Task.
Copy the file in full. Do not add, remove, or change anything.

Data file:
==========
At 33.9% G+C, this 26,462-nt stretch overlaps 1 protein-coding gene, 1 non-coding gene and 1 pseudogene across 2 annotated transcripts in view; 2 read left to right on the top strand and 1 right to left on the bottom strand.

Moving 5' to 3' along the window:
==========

At 33.9% G+C, this 26,462-nt stretch overlaps 1 protein-coding gene, 1 non-coding gene and 1 pseudogene across 2 annotated transcripts in view; 2 read left to right on the top strand and 1 right to left on the bottom strand.

Moving 5' to 3' along the window: